The city of Cienfuegos is known as ” The Pearl of the South” for very good reason , it is situated around a spectacular natural bay and has some of the most elegant classical architecture in Cuba.
The city was founded in 1819 by a pioneering French emigre from Louisiana , Don Louis D’Clouet, who then sponsored a scheme to increase the number of whites on the island by bringing in 40 families from New Orleans , Philadelphia and Bordeaux in France. The settlement was initially named Fernandina de Jagua but after rebuilding the settlement after a hurricane in 1821 , it was renamed Cienfuegos after the then governor of Cuba.
With the arrival of the railway in 1850 and the arrival of sugar cane growers after the War of Independence the city blossomed as local merchants pumped their wealth into architecture that reflected the neoclassicism of their French forefathers.
The view over the Parque Jose Marti , the central meeting place in the city, taken from the Museo Provincial. The museum gives a glimpse of life (for the wealthy) in earlier times.
This grandiose building is the Palacio de Gobierno , where the provincial government operates and was not open to the public .
The Teatro Tomas Terry was built between 1886 and 1889 to honour the last will and testament of Tomas Terry Adams, a wealthy sugar factory owner and city mayor. The Italian-style theatre has a U shaped two tier auditorium with a large ceiling fresco. World class figures such as Sarah Bernhardt and Enrico Caruso have graced the stage.
It truly was quite magnificent.
Catedral d Nuestra Senora d la Purisima Conception , the original building opened in 1833, with expansion and improvements made in the following years .
Colonnaded single story buildings in many different colours were typical in the city, this is the Paseo del Prado where we stayed for two enjoyable nights in the El Colonial Guest House where we were welcomed by the host Julia.
A peek inside our guest house , unfortunately it was rather dark to keep it cool so my photos don’t do it justice. Julia was quite a collector and had many wonderful antiques and collections of many things.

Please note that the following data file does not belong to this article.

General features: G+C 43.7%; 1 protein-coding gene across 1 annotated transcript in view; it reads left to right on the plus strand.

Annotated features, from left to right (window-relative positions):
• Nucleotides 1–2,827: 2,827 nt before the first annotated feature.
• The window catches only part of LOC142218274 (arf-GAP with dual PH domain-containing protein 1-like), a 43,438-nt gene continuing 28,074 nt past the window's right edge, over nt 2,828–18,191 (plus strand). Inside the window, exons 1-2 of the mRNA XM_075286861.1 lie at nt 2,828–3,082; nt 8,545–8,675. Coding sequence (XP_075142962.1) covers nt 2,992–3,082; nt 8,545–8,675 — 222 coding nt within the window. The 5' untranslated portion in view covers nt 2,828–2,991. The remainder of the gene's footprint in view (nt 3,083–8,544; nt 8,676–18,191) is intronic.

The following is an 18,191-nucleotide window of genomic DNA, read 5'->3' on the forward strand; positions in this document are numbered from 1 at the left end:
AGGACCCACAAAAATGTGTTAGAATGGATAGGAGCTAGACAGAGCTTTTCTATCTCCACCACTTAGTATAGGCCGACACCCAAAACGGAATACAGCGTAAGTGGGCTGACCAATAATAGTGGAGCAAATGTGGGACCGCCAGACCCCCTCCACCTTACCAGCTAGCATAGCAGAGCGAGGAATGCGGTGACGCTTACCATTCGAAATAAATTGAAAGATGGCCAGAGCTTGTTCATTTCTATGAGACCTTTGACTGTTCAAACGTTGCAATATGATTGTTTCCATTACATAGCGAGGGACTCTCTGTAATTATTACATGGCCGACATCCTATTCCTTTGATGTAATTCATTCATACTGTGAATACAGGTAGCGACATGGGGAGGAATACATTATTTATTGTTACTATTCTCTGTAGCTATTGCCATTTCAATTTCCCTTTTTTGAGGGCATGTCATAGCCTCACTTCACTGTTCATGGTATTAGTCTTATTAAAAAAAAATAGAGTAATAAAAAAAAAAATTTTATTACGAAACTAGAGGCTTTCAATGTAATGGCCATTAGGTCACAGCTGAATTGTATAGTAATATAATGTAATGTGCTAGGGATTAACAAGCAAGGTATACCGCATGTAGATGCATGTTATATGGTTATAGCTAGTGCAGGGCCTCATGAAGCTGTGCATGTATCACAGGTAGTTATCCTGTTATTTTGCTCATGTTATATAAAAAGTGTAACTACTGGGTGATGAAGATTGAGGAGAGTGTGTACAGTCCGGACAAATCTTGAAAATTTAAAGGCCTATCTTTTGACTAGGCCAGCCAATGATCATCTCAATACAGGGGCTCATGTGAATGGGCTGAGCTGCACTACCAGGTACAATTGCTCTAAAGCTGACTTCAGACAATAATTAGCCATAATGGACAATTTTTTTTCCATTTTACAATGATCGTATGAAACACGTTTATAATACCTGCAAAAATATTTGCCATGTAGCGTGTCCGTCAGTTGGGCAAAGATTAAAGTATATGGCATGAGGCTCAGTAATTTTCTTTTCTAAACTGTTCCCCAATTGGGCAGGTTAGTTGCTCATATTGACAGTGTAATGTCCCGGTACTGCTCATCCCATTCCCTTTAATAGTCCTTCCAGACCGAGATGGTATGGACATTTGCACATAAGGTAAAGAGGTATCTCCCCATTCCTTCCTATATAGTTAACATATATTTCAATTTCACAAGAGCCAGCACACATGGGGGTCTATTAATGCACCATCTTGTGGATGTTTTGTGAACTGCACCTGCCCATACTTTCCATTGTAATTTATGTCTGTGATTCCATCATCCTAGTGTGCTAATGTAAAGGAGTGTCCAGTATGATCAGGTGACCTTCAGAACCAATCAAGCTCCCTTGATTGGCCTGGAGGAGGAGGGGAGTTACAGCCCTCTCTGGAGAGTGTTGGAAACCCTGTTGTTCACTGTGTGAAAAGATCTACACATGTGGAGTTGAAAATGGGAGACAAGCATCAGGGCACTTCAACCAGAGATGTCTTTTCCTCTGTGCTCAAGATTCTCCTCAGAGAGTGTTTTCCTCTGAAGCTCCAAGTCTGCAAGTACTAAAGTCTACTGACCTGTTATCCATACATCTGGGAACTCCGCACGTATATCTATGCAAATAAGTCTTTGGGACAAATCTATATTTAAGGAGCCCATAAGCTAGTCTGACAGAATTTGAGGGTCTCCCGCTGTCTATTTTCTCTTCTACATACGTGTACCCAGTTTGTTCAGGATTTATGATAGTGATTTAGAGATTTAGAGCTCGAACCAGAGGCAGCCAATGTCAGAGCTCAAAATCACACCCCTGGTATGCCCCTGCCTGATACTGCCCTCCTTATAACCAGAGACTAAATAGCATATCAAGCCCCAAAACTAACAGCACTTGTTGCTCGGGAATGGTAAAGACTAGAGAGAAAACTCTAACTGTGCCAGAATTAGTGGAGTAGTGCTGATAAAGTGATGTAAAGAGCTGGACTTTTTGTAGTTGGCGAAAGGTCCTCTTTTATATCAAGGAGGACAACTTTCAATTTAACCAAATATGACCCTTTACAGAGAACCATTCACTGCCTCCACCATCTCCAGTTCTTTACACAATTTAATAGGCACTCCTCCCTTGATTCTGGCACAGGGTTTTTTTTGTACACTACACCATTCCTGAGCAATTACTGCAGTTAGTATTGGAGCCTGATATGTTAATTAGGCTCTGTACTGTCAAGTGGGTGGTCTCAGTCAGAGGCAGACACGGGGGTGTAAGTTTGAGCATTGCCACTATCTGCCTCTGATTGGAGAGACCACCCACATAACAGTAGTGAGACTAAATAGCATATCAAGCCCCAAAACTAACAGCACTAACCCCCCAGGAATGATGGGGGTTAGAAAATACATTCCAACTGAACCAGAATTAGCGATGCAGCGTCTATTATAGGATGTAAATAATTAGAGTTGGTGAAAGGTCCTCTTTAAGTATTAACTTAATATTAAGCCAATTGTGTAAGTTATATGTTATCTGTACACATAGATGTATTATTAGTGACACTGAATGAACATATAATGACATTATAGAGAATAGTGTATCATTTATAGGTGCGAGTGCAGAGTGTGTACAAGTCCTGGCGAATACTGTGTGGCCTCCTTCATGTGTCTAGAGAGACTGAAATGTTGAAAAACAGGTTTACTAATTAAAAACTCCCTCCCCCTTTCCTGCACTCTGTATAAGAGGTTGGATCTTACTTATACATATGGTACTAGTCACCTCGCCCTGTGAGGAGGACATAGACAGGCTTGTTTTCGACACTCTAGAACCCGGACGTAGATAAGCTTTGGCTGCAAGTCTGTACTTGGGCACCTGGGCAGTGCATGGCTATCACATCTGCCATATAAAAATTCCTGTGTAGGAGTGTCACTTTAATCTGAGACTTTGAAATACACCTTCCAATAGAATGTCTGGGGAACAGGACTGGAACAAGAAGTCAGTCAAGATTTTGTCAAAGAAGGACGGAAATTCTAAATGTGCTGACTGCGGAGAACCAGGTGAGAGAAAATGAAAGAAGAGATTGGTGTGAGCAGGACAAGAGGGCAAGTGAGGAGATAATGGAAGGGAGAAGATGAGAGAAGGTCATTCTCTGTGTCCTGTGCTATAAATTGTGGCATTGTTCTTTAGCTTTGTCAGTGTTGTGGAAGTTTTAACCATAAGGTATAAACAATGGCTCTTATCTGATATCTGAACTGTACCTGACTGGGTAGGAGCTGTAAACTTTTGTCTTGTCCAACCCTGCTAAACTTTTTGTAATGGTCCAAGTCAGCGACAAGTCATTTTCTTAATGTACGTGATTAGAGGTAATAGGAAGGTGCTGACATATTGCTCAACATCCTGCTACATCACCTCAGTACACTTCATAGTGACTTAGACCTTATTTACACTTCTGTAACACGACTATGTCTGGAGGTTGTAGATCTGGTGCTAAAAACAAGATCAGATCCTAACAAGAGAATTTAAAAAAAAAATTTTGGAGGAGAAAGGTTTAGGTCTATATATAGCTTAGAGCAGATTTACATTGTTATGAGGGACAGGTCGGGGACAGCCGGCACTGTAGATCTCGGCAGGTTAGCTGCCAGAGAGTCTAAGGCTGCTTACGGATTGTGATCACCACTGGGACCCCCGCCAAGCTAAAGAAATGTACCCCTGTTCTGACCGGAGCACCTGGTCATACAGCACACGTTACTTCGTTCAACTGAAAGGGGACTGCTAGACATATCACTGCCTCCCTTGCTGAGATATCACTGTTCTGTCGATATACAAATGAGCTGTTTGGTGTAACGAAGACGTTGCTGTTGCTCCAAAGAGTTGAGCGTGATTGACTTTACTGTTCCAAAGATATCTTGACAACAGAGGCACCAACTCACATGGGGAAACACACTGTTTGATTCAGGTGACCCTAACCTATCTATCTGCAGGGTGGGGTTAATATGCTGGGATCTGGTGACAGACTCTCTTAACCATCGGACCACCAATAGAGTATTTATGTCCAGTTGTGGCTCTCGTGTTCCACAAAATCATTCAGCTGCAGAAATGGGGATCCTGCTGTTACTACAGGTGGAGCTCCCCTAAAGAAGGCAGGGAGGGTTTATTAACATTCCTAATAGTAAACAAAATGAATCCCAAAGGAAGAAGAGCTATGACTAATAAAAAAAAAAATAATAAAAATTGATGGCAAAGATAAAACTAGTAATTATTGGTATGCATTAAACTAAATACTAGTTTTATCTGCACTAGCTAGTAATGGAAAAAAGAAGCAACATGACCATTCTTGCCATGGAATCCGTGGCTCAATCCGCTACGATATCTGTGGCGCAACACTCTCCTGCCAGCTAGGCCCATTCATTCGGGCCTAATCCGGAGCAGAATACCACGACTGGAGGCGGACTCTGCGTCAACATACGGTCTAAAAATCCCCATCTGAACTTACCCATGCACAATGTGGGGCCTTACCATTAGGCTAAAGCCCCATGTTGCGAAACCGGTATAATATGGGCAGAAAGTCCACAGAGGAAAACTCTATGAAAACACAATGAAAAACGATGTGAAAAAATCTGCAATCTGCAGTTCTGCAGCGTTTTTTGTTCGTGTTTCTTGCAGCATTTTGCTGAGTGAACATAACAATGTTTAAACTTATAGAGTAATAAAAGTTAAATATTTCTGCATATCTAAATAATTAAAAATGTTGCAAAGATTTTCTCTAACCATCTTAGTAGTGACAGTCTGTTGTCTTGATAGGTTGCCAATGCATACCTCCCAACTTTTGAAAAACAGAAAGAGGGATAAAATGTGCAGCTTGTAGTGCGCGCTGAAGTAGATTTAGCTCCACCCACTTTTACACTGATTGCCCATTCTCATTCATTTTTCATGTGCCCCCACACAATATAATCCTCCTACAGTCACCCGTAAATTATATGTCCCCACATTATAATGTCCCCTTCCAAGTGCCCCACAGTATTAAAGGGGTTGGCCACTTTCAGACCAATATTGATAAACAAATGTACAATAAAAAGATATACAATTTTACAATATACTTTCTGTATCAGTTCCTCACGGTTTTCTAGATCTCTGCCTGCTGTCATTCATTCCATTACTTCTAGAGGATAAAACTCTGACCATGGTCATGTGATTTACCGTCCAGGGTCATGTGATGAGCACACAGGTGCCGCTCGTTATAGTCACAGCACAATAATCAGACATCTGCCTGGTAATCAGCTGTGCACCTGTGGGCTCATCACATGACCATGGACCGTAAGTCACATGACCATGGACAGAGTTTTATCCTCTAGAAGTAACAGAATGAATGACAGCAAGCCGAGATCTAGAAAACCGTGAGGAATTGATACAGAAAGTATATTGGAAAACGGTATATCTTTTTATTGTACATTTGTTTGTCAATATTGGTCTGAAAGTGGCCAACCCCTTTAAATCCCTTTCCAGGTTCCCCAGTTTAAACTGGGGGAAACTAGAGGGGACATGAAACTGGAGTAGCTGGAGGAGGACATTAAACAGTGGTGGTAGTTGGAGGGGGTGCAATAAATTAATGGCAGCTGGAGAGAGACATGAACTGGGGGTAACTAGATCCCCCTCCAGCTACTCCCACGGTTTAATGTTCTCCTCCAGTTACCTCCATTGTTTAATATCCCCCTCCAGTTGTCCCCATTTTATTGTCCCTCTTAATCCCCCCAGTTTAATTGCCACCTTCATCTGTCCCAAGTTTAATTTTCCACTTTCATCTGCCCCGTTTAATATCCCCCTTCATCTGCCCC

There were two other guests , both nurses from Sydney on a photographic tour.
Julia was a most wonderful host , providing us with a very generous breakfast each day but also a welcome tamarind juice and coffee on a very warm afternoon. I sincerely hope that Julia and all of our kind and generous hosts survive the current crisis and the effect it will have on their incomes.
The morning of our second day saw us strolling along the Malecon , enjoying the glorious views across the bay, as we made our way to Punta Gorda on the southern tip of the bay. Punta Gorda was the aristocratic quarter of the city in the early 1900’s and there are many grand homes and buildings .
This pastel blue and white building is now a hotel . We stopped to enjoy a coffee on the terrace.
This elegant building is home to the Yacht Club . There are also tennis courts , a swimming pool and playgrounds for children.
We walked along the seafront past several attractive painted wooden houses, modelled on American pre-fabricated houses that were in vogue in the early 20th. century. I loved this pretty yellow one with its guard dog.
We chanced upon this sculpture park on our walk , quite a surprise as there was no mention of it in any of our guide books. Although not well maintained , there were many rather clever art works, the hammer and hands were my favourites.
Our final destination was the truly magnificent Palacio de Valle, built in 1912 for the wealthy sugar baron,Aclicio Valle. It was designed by Italian architect Alfredo Colli and employed craftsmen from Italy, Spain and Morocco. The building now operates as a restaurant and on the day we visited was extremely popular with tour groups.
We enjoyed a drink on the roof top terrace, along with a group of French visitors.
We spent our final evening on the Malecon , watching the passing parade while waiting for the sun to set over the bay.